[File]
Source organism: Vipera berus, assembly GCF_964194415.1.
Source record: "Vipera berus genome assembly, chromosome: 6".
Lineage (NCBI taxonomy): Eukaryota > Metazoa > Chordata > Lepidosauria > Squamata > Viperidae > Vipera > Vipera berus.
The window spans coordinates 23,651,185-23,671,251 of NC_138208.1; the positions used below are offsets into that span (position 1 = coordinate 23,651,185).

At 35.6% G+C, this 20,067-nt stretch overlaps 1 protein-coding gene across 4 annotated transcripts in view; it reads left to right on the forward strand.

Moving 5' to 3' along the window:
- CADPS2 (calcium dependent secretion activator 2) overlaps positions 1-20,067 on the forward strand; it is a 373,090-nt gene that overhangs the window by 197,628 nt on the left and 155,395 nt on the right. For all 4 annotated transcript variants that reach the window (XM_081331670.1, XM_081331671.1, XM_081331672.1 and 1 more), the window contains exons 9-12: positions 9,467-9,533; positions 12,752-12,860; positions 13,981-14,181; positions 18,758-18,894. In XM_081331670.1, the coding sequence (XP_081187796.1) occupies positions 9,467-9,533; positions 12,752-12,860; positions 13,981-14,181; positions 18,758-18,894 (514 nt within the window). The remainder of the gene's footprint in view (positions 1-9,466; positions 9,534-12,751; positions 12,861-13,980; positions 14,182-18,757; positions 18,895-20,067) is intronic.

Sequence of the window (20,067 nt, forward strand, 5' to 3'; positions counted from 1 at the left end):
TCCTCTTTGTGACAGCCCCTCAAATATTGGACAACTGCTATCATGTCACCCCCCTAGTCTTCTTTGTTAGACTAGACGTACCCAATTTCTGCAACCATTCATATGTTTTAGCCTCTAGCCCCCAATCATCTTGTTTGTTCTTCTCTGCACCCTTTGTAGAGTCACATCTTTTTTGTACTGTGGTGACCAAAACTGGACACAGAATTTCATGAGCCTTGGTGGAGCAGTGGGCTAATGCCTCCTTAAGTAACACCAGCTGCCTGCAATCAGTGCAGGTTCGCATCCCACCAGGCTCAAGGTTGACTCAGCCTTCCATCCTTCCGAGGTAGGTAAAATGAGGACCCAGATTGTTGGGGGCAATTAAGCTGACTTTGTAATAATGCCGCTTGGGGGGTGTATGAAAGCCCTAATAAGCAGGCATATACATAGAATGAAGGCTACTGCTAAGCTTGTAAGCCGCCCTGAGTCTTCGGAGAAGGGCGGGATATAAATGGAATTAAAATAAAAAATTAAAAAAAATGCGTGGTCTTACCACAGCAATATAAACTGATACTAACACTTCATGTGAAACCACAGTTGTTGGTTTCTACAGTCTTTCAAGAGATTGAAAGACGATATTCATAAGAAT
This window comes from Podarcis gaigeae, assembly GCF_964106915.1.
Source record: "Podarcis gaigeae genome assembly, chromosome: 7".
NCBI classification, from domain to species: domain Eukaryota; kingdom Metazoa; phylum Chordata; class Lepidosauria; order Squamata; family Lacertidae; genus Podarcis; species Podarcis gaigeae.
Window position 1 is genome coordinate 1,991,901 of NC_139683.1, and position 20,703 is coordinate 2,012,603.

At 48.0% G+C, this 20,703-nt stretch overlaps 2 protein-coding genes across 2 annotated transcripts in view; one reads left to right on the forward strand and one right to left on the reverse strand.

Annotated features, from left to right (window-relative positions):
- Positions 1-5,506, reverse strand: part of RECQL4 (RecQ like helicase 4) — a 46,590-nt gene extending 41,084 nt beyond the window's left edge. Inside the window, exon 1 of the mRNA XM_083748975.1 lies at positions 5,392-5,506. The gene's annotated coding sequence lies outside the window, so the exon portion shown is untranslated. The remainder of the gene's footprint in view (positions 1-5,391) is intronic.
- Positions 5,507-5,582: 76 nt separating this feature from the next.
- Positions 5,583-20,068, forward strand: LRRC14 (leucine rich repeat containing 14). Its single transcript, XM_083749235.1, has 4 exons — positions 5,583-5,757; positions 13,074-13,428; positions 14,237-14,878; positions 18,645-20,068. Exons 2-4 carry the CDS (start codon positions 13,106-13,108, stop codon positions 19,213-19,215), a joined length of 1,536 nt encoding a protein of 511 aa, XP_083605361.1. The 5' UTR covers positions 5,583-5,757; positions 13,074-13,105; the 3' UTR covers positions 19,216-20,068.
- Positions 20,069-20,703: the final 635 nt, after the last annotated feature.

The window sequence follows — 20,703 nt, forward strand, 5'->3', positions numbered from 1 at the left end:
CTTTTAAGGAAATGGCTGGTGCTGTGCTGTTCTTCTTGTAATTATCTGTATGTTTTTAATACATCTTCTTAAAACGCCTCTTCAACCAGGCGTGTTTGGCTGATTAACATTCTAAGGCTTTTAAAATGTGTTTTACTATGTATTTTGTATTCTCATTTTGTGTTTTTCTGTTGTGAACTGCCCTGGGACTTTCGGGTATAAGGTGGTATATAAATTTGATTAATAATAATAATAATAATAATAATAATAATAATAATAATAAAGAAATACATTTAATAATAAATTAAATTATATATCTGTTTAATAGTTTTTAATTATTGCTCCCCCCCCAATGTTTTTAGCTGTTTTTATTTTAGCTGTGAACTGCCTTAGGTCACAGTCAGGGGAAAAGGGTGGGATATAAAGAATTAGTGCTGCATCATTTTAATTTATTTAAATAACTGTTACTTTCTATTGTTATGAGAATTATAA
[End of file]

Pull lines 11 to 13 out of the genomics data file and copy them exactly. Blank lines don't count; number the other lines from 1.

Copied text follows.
Source record: "Podarcis gaigeae genome assembly, chromosome: 7".
NCBI classification, from domain to species: domain Eukaryota; kingdom Metazoa; phylum Chordata; class Lepidosauria; order Squamata; family Lacertidae; genus Podarcis; species Podarcis gaigeae.
Window position 1 is genome coordinate 1,991,901 of NC_139683.1, and position 20,703 is coordinate 2,012,603.